MS: People often say “the mess isn’t coming from Australia, so why should we have to change our habits?” But the truth is, there’s no passport control on the oceans. The ocean doesn’t care where the rubbish has originated from. A straw tossed down the drain in Cairns can end up hitting a beach in New Zealand. Or a plastic bag in Indonesia can make its way to Hawaii. Plastic just floats around and harms animals and Coral. But because we have plastic in our waterways, right now 94% of tap water is contaminated with micro plastics. And that’s not just In developing countries. That’s in first world countries, including right here in Australia. We are literally eating and drinking plastic. And we shouldn’t be saying it’s someone else’s problem to fix. We are all in this together and we need to fight to protect this together.
TD: StrawNoMore has already had an incredible amount of support. Already 1090 schools (comprising of 720,000 students) 970 businesses, 7350 individuals and 9 local governments have pledged their support to StrawNoMore. How does it make you feel to know so many people support your idea?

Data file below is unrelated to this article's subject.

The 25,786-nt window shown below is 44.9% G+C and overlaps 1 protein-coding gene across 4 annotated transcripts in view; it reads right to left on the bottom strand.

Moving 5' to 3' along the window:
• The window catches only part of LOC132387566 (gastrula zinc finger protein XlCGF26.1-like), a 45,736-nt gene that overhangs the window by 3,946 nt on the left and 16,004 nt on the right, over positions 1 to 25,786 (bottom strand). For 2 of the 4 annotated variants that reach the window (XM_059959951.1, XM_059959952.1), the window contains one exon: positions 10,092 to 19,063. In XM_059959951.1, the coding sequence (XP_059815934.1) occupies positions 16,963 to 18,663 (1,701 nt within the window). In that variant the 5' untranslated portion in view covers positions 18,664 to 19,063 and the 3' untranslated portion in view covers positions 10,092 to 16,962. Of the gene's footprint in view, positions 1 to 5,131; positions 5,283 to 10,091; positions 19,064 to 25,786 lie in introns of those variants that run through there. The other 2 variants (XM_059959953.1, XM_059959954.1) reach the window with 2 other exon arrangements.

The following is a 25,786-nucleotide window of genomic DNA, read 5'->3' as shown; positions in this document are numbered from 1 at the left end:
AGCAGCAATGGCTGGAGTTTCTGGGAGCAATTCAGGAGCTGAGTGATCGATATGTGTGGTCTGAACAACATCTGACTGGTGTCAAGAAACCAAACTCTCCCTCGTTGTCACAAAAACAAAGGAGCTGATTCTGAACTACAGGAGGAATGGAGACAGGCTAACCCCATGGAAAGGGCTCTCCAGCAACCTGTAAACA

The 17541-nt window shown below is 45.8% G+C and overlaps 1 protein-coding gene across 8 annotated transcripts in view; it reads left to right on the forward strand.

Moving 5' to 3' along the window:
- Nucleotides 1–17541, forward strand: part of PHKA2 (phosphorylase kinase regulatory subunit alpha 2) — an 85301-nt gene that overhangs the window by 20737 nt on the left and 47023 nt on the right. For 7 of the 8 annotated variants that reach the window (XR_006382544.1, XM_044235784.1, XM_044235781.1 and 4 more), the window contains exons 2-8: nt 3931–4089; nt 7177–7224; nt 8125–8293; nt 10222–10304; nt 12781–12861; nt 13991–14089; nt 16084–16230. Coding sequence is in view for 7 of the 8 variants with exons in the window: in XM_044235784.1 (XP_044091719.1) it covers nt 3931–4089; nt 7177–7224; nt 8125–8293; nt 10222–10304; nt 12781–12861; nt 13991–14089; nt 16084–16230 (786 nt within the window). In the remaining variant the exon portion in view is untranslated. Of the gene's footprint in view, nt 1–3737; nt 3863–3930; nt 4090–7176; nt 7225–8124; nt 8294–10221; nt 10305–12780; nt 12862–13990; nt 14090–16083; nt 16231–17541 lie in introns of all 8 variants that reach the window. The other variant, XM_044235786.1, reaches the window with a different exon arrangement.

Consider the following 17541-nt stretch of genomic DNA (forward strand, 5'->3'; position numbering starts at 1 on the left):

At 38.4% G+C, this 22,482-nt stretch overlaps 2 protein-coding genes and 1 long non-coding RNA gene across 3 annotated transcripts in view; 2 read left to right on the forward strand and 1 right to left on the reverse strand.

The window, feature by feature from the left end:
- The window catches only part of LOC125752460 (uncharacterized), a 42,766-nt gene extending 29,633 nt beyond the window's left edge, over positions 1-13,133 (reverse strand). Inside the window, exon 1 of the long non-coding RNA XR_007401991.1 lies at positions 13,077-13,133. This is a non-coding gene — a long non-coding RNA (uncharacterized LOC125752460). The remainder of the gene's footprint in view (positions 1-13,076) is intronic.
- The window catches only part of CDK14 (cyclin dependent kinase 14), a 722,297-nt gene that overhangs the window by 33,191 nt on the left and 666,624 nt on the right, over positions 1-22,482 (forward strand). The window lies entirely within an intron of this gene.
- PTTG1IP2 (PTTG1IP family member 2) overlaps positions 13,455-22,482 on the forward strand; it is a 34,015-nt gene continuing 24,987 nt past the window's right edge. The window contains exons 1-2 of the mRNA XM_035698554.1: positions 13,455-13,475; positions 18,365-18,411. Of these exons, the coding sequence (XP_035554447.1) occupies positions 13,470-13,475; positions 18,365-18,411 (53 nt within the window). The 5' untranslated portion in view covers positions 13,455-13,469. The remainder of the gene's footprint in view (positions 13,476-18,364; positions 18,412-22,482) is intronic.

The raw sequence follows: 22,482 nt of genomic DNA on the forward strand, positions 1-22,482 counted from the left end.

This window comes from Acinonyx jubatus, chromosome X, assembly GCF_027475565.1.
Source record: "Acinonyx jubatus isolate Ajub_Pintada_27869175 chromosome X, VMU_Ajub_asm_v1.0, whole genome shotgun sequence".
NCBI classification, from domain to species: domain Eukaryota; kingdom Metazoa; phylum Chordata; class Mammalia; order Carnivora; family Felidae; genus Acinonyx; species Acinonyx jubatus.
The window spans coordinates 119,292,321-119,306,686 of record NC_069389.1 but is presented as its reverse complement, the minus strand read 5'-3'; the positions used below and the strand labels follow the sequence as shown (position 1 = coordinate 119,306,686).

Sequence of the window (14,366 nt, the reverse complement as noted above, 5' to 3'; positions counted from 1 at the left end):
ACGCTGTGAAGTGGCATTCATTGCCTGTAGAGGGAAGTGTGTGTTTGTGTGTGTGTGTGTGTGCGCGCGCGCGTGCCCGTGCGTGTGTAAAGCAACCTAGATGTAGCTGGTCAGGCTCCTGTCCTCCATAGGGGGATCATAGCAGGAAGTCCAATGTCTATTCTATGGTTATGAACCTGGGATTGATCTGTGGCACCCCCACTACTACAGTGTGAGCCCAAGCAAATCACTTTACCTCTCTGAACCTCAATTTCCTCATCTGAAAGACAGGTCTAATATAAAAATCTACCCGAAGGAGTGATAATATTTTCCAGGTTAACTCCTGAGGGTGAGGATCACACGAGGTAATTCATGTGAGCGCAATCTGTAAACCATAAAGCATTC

MS: It’s so awesome to see so many people are so passionate about tackling this problem.
TD: With so much support for your cause at such a young age; has StrawNoMore given you the confidence that you can make a positive impact on the world? What would you tell others,. your age or older, if they had their own idea to help the world?